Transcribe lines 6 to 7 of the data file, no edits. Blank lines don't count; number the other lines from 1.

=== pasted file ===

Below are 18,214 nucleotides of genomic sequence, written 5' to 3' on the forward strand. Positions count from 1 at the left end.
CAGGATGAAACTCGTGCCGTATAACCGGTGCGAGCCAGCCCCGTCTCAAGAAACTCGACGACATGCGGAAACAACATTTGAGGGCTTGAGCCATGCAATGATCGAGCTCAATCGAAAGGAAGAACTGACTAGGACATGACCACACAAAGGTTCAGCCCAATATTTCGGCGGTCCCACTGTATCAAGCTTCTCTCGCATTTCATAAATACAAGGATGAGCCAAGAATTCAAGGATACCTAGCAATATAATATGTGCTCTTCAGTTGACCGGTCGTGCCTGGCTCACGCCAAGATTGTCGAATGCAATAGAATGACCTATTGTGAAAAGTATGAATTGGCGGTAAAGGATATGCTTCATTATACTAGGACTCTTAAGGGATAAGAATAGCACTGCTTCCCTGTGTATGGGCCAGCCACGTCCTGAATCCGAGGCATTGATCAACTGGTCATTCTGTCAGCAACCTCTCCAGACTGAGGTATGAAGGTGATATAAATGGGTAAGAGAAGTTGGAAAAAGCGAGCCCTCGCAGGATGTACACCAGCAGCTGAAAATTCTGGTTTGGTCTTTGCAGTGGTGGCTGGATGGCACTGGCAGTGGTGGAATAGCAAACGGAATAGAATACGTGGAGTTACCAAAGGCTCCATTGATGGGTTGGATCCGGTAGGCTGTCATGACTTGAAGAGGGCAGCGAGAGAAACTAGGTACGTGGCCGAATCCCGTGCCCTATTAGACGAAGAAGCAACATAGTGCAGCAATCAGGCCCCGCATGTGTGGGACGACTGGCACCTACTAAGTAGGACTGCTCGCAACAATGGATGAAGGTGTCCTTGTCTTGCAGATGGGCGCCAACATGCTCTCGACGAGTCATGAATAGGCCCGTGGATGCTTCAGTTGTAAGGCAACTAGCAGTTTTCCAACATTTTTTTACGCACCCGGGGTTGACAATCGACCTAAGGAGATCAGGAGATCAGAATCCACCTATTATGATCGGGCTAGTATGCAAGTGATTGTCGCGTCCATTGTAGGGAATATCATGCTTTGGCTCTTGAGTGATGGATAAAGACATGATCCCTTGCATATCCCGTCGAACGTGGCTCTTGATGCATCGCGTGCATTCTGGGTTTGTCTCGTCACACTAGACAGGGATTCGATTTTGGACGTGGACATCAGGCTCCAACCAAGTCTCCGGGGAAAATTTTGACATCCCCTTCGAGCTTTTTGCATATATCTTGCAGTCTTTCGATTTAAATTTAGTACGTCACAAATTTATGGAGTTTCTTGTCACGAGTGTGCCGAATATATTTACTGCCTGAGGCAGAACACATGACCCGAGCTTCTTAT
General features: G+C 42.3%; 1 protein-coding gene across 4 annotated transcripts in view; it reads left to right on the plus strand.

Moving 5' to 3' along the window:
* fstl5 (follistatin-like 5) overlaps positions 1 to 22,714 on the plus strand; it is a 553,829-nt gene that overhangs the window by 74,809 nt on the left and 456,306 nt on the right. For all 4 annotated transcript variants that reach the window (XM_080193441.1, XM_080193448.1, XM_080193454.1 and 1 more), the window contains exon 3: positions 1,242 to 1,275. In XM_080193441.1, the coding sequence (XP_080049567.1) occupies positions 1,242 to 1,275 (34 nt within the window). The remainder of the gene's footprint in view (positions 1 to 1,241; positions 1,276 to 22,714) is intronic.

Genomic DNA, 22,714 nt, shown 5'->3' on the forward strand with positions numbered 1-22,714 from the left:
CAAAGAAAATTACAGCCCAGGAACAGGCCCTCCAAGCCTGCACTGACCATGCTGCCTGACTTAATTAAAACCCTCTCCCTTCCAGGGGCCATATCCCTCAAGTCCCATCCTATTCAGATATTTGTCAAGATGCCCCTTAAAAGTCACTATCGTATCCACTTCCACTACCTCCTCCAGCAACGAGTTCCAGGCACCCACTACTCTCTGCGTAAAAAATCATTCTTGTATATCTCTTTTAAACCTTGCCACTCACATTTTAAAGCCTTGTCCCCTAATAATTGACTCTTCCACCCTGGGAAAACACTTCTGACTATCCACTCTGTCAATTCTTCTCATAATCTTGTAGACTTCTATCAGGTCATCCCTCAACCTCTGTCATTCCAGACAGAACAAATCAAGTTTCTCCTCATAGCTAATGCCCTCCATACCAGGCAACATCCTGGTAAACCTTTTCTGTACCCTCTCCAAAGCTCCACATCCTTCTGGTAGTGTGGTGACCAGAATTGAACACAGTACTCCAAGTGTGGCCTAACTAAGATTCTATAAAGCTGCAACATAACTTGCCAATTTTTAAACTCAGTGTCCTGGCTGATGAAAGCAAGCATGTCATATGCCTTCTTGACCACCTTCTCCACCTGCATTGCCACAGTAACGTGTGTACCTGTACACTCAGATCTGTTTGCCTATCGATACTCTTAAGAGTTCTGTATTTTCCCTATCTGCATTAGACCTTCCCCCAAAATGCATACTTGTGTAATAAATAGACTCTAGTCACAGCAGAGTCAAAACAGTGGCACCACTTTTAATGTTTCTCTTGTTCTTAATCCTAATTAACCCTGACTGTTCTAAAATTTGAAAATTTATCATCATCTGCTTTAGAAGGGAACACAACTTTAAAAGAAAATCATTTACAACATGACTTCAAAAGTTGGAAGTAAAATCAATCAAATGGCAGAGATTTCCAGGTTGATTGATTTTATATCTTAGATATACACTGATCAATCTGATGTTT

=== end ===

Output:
Genomic DNA, 22,714 nt, shown 5'->3' on the forward strand with positions numbered 1-22,714 from the left:
CAAAGAAAATTACAGCCCAGGAACAGGCCCTCCAAGCCTGCACTGACCATGCTGCCTGACTTAATTAAAACCCTCTCCCTTCCAGGGGCCATATCCCTCAAGTCCCATCCTATTCAGATATTTGTCAAGATGCCCCTTAAAAGTCACTATCGTATCCACTTCCACTACCTCCTCCAGCAACGAGTTCCAGGCACCCACTACTCTCTGCGTAAAAAATCATTCTTGTATATCTCTTTTAAACCTTGCCACTCACATTTTAAAGCCTTGTCCCCTAATAATTGACTCTTCCACCCTGGGAAAACACTTCTGACTATCCACTCTGTCAATTCTTCTCATAATCTTGTAGACTTCTATCAGGTCATCCCTCAACCTCTGTCATTCCAGACAGAACAAATCAAGTTTCTCCTCATAGCTAATGCCCTCCATACCAGGCAACATCCTGGTAAACCTTTTCTGTACCCTCTCCAAAGCTCCACATCCTTCTGGTAGTGTGGTGACCAGAATTGAACACAGTACTCCAAGTGTGGCCTAACTAAGATTCTATAAAGCTGCAACATAACTTGCCAATTTTTAAACTCAGTGTCCTGGCTGATGAAAGCAAGCATGTCATATGCCTTCTTGACCACCTTCTCCACCTGCATTGCCACAGTAACGTGTGTACCTGTACACTCAGATCTGTTTGCCTATCGATACTCTTAAGAGTTCTGTATTTTCCCTATCTGCATTAGACCTTCCCCCAAAATGCATACTTGTGTAATAAATAGACTCTAGTCACAGCAGAGTCAAAACAGTGGCACCACTTTTAATGTTTCTCTTGTTCTTAATCCTAATTAACCCTGACTGTTCTAAAATTTGAAAATTTATCATCATCTGCTTTAGAAGGGAACACAACTTTAAAAGAAAATCATTTACAACATGACTTCAAAAGTTGGAAGTAAAATCAATCAAATGGCAGAGATTTCCAGGTTGATTGATTTTATATCTTAGATATACACTGATCAATCTGATGTTT